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[Marcuse] values art, as I do, for its power of contradiction, its protest against a narrow definition of reality and the prescription of its forms.

In our time, reality is administered mostly by politics: the function of the arts is the critical interrogation of politics, the questioning of its certitudes.

André Malraux's The Voices of Silence is based on his understanding that 'great artists are not transcribers of the scheme of things; they are its rivals [...] all art is a revolt against man's fate.'

The image of the doomed artist has retained its power because of the association of the artist with transgression, genius, the role of scapegoat, the sacrificial victim. We don’t know what to make of this image.

On the whole, we try to include the artist in the forms of our knowledge, but if he rejects our embrace we know that in some profound sense he is right, he knows he is not really one of us. Art does not confirm the reality we normally think we know and possess.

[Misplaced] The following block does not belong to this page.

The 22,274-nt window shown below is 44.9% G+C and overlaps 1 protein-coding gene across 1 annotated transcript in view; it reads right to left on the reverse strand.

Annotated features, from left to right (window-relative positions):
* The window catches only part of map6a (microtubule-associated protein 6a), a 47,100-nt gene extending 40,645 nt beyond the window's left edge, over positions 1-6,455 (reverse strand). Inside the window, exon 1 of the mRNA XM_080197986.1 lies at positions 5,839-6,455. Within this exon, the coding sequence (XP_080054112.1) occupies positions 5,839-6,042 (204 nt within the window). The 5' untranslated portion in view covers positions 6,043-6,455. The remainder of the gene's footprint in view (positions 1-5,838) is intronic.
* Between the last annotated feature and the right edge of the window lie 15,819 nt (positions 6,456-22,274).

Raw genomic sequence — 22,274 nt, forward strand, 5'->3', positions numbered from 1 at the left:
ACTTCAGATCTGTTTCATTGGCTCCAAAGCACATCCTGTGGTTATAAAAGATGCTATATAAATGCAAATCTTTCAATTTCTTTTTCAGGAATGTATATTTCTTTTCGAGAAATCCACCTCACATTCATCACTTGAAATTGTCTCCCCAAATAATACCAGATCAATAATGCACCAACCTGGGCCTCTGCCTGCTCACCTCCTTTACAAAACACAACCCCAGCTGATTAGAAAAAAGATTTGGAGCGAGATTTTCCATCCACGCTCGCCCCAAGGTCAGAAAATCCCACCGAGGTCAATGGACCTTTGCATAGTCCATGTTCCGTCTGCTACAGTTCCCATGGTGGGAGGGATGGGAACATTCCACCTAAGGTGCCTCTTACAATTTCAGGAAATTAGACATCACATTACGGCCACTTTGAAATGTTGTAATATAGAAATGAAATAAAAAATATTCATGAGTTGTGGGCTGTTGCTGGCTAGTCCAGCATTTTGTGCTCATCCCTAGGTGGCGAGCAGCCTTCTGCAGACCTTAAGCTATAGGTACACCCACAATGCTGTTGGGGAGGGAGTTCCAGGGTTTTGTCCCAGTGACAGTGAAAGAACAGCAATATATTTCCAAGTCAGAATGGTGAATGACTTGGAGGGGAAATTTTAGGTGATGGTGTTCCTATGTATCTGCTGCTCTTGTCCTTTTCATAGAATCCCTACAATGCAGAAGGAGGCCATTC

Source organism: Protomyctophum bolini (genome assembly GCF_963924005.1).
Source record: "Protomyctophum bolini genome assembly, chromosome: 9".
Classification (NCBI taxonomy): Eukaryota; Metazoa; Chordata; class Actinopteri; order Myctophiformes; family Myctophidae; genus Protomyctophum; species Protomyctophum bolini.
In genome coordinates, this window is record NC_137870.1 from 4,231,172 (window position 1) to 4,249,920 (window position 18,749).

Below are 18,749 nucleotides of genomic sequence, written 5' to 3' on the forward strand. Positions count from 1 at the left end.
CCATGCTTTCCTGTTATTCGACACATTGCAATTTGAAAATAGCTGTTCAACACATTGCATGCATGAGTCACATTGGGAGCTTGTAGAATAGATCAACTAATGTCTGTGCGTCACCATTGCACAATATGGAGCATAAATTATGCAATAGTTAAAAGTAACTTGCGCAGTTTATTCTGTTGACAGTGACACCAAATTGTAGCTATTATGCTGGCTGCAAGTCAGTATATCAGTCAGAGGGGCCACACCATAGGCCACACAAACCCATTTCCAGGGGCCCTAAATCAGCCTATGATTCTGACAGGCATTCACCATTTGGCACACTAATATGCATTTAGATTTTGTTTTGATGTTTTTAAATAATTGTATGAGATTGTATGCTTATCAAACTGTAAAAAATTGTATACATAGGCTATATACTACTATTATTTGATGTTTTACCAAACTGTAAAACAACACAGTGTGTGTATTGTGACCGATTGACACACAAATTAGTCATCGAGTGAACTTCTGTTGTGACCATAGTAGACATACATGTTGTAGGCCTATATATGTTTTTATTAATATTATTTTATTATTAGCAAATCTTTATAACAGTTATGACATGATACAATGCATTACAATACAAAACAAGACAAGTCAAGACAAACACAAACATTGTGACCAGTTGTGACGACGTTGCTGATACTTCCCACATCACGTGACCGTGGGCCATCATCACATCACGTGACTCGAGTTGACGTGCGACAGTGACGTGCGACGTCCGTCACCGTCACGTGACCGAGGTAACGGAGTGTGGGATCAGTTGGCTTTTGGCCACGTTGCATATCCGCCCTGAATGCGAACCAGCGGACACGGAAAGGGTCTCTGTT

In fact art is permanently antagonistic to our sense of reality because it makes a space for those images which our sense of reality excludes. 

There is in fact much to be said for bourgeois society even when we insist on degrading it by calling it bourgeois, but artists have rarely wanted to say any of it. One of the aims of modern art and literature has been to escape from the middle class and what Ezra Pound called its ‘accelerated grimace’.

So the arts have appealed to pleasure rather than duty, interrogation rather than conformity; they thrive upon suspicion rather than consensus, the creative speech of poetry rather than the stereotypes of daily life.

In avant-garde art, these gestures of dissociation have sometimes been maintained to the point at which many people can see nothing in them but spiritual terrorism, like the fractured face in a Picasso portrait.

In extreme cases, the gesture amounts to a rage for the absolute, as if nothing could satisfy so long as it remains finite.